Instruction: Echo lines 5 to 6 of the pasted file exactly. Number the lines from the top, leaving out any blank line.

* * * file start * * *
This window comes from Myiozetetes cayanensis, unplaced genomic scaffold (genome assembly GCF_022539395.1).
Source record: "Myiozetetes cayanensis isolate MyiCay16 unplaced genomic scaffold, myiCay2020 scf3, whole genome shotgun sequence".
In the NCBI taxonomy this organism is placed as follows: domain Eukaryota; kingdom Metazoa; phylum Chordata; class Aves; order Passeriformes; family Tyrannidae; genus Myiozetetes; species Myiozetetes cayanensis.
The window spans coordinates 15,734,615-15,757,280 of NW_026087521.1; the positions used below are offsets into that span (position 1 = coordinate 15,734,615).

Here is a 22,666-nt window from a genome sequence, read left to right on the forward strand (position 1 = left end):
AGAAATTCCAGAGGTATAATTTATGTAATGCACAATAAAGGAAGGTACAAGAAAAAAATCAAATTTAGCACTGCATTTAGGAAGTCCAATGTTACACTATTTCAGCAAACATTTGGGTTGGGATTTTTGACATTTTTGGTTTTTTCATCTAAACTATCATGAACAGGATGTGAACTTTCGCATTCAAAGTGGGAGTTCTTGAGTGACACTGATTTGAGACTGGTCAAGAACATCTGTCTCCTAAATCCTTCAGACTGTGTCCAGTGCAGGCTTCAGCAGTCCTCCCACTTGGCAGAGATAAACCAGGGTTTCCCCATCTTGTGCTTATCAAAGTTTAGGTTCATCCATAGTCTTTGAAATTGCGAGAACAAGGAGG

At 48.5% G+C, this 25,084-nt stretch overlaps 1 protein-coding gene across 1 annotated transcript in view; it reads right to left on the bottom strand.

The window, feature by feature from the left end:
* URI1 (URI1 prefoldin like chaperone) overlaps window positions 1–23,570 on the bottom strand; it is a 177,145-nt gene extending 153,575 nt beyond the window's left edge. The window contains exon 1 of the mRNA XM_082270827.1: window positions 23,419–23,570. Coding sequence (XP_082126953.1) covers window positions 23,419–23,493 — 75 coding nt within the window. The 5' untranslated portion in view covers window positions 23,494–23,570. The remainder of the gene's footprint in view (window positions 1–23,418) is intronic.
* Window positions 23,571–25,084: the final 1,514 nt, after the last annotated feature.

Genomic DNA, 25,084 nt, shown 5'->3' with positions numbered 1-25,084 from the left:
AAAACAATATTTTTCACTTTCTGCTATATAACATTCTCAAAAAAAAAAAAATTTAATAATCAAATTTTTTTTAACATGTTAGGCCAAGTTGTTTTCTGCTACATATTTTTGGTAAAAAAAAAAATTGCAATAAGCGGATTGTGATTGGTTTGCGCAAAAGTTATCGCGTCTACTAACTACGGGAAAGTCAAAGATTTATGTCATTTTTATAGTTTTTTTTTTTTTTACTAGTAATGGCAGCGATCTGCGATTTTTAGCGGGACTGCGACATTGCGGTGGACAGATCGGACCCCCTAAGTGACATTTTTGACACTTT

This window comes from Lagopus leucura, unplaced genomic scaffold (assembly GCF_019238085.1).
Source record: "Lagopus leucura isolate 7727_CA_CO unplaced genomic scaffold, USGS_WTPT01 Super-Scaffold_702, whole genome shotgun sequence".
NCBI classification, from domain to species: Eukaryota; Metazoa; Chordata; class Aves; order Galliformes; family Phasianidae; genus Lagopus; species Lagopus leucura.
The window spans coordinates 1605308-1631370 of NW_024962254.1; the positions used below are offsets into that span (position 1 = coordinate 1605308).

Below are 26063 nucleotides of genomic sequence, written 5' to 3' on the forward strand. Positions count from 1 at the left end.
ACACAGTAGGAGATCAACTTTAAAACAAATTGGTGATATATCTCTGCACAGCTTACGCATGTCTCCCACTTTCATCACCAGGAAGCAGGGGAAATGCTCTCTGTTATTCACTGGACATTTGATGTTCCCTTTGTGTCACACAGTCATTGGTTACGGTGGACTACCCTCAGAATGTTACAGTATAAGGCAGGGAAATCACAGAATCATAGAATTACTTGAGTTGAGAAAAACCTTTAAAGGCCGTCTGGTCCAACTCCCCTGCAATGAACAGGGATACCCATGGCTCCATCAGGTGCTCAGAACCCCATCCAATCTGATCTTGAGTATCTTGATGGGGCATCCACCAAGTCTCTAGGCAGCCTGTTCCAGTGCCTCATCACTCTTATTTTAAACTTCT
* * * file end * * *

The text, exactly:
Here is a 22,666-nt window from a genome sequence, read left to right on the forward strand (position 1 = left end):
AGAAATTCCAGAGGTATAATTTATGTAATGCACAATAAAGGAAGGTACAAGAAAAAAATCAAATTTAGCACTGCATTTAGGAAGTCCAATGTTACACTATTTCAGCAAACATTTGGGTTGGGATTTTTGACATTTTTGGTTTTTTCATCTAAACTATCATGAACAGGATGTGAACTTTCGCATTCAAAGTGGGAGTTCTTGAGTGACACTGATTTGAGACTGGTCAAGAACATCTGTCTCCTAAATCCTTCAGACTGTGTCCAGTGCAGGCTTCAGCAGTCCTCCCACTTGGCAGAGATAAACCAGGGTTTCCCCATCTTGTGCTTATCAAAGTTTAGGTTCATCCATAGTCTTTGAAATTGCGAGAACAAGGAGG